Income investing is primarily a strategy used by investors who are getting older, or have a low tolerance for risk. In order to see the reasoning behind this, you must first know why companies issue dividends.

Income companies have typically exhausted all avenues for growth. They have instead decided to return profits back to shareholders in the form of a dividend. Now, that isn’t to say they won’t grow at all, you just typically won’t see the same amount of stock appreciation as you would a growth stock. A 4% increase in stock price over the year is typically considered sub par, but combine that with a 5% yield, and you’ve got a solid 9% return.

Growth Investing

For the more risk adverse investor, growth stocks are the pinnacle of the investing world. When a new investor enters the markets, they often have thoughts of those huge returns that turned the average Joe into a millionaire.

However, this is where most people lose their money. Growth investing requires extensive analysis of a companies financials, because more often than not you’re betting on the future with these stocks.

Often overpriced due to the speculative nature of the stocks, growth companies place profits back into the company in order to try and increase revenues and sales rather than issue dividends to their shareholders.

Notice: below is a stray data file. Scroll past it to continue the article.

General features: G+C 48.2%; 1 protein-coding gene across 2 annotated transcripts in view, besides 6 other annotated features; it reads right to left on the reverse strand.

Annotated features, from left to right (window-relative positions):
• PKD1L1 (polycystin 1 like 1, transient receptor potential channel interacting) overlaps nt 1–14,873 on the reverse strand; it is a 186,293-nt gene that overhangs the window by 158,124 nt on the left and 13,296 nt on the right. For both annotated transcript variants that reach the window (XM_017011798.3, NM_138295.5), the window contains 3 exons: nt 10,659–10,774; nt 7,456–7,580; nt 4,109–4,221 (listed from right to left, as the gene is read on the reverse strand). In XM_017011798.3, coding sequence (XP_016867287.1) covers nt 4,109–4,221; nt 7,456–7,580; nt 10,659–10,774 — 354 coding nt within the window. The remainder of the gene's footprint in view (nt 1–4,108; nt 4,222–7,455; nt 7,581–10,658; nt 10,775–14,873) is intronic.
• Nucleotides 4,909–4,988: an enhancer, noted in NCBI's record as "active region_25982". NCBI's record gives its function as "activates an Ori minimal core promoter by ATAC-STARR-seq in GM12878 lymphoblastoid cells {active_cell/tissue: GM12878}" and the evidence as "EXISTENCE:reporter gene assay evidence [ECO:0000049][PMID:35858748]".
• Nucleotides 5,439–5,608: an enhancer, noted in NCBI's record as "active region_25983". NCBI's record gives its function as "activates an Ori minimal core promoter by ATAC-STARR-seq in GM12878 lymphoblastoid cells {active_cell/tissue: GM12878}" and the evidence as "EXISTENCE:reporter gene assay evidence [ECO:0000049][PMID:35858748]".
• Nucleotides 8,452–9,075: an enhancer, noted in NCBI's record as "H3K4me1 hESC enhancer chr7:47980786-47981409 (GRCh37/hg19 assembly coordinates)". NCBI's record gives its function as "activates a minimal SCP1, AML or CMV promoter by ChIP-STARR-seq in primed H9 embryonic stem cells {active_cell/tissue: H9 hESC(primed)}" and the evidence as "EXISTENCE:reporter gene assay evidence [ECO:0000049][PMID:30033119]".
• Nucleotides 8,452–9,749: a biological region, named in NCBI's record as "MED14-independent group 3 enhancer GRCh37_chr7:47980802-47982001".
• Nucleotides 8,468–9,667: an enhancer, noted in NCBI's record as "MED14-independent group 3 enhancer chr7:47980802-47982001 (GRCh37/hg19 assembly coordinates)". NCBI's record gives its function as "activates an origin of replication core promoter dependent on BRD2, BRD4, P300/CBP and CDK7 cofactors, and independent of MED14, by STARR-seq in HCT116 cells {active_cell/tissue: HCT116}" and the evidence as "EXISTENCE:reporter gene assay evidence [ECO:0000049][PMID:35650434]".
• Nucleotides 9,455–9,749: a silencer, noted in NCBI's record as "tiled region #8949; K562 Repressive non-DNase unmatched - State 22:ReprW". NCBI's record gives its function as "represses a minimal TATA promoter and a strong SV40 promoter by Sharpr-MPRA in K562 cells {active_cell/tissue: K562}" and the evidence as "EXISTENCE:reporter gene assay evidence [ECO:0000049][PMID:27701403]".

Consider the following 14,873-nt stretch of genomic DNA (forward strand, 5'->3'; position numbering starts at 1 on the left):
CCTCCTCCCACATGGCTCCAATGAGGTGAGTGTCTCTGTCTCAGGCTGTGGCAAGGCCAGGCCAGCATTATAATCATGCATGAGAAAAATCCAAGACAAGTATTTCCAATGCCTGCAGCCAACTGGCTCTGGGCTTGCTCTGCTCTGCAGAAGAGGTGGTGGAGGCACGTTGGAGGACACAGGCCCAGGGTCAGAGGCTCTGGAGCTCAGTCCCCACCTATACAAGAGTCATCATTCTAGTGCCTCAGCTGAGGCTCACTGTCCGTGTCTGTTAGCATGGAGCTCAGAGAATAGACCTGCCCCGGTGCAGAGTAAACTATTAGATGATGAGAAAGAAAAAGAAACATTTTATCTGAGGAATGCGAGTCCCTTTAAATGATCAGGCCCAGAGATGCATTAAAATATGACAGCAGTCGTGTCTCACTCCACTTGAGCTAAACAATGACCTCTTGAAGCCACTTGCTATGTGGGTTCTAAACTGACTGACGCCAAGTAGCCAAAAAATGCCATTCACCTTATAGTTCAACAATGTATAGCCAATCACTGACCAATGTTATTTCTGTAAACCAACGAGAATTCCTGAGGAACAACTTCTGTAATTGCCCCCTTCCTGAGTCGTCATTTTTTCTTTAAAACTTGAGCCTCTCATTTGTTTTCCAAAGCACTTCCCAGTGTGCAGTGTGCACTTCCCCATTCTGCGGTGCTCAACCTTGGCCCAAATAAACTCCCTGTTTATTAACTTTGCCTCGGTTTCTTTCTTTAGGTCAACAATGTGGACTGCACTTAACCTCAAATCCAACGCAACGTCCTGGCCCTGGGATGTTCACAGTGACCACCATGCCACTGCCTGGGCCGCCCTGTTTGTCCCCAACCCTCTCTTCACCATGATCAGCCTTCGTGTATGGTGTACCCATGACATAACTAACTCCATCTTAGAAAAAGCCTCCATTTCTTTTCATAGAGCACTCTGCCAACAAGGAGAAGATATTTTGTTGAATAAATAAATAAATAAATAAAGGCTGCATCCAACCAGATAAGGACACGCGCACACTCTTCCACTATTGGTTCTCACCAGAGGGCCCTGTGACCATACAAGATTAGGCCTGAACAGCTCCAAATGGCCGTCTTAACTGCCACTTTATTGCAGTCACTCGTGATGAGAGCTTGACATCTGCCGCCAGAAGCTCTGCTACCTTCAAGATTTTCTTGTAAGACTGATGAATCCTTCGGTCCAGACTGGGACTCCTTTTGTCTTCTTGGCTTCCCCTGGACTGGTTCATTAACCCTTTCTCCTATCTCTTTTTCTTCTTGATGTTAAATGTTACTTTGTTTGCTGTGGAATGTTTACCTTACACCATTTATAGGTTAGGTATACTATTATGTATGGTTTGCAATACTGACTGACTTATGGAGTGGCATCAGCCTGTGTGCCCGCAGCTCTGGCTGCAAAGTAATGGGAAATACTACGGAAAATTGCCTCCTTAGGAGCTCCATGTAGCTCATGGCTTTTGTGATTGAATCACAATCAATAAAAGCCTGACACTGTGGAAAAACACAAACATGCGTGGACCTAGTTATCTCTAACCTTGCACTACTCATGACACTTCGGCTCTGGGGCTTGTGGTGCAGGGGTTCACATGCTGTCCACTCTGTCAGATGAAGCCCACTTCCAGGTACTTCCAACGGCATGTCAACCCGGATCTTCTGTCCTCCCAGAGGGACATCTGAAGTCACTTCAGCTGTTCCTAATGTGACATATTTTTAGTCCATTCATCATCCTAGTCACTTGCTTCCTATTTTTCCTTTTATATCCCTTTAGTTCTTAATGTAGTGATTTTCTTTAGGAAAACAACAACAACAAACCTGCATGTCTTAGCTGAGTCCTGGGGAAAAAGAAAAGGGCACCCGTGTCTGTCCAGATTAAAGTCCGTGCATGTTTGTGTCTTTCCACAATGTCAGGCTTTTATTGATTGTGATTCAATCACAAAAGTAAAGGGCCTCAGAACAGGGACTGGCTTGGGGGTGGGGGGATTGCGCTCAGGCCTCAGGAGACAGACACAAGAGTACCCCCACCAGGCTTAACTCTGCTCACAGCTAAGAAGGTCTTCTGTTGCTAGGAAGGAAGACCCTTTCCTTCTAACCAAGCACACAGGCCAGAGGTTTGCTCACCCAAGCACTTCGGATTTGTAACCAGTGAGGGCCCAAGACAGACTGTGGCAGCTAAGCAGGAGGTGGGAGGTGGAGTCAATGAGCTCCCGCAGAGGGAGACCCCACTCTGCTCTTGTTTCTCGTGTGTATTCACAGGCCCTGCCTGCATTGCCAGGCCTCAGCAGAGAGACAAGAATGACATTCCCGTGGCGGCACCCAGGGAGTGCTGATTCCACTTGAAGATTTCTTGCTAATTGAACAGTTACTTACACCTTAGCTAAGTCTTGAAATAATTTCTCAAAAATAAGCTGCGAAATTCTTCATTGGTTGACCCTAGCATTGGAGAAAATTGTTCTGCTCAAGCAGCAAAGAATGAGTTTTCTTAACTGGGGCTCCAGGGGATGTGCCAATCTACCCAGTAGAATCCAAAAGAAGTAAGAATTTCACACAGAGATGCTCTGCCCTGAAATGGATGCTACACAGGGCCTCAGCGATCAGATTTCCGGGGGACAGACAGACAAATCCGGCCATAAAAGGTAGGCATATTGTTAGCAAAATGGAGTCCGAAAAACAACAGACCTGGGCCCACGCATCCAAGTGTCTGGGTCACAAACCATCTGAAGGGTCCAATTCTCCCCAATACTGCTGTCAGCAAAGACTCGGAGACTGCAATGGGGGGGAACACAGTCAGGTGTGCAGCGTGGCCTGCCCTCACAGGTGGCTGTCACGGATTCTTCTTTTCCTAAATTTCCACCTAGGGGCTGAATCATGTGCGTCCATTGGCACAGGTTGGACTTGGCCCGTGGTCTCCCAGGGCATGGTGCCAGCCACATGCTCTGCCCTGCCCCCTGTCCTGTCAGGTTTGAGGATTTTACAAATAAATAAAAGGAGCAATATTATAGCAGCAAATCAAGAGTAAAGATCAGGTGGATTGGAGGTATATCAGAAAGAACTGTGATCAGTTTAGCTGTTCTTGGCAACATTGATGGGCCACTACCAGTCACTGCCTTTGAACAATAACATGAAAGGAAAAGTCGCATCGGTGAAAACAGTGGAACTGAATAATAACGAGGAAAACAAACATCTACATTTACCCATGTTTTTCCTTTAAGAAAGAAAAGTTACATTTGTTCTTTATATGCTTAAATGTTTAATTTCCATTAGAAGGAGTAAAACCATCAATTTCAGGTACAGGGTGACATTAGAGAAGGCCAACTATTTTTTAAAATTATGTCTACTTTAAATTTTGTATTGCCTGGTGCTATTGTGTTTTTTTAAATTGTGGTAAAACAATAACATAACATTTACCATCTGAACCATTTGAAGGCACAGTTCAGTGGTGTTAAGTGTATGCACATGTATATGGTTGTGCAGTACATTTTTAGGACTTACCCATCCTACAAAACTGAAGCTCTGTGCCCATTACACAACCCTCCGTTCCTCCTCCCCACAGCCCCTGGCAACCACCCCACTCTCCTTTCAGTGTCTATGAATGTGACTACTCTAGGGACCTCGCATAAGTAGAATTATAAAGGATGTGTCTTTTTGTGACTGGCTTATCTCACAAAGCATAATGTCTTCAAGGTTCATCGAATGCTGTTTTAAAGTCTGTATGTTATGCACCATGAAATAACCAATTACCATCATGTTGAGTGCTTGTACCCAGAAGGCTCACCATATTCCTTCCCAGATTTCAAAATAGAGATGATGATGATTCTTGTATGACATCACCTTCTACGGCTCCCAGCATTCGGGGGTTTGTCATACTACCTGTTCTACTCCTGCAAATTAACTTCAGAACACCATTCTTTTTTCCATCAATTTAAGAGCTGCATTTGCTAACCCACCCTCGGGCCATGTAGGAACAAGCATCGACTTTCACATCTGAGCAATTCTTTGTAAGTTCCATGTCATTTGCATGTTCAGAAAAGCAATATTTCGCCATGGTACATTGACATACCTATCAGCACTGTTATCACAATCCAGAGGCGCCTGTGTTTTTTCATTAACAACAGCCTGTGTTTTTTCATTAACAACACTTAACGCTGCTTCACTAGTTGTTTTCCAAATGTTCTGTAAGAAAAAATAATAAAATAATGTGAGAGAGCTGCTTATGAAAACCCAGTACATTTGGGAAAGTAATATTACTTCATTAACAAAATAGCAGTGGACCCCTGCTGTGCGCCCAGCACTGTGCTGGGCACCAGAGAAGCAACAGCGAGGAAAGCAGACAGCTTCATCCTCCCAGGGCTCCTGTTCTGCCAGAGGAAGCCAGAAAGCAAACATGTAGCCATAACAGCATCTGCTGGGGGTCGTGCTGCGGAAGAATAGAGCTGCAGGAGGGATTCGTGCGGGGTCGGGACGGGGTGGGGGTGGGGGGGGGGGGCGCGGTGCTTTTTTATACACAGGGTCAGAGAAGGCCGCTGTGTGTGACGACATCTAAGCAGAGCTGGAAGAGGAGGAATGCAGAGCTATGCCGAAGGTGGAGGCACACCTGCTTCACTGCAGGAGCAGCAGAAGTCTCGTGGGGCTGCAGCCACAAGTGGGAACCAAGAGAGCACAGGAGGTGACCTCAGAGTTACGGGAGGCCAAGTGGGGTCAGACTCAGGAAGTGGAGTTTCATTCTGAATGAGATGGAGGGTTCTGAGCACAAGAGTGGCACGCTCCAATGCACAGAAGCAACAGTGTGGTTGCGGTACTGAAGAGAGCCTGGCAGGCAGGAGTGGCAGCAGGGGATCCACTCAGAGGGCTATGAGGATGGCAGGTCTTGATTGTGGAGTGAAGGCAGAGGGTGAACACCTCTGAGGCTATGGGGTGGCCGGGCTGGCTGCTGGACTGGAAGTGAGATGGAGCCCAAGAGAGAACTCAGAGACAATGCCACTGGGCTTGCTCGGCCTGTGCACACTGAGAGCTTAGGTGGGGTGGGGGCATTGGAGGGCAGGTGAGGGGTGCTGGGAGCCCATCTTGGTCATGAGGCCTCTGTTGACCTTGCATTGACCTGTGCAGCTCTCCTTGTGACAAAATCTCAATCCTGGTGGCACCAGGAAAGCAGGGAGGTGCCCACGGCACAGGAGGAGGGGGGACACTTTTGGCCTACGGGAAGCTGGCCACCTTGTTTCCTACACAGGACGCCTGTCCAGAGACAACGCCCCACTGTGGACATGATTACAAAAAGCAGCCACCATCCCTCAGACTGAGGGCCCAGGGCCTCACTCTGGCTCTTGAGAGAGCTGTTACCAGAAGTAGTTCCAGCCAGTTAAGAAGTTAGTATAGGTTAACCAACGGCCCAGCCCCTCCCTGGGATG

An investor buying growth stocks is expecting a higher return than those investing in dividend stocks, mostly due to the increase in risk, and the typically over priced nature of the stocks. While a dividend stock may trade at 10 times their earnings, you may see growth stocks trading at 20-50 times their earnings.

If you spend the time researching and learning how to evaluate these stocks, you can make profitable “gambles” much like a poker player can tilt the odds in his favor. But like I said above, these stocks require extensive analysis, and an error in judgement could lead to a significant loss of funds.

Value Investing

An under rated form of investing, value investing sets investors out to find stocks that are currently trading below their intrinsic value.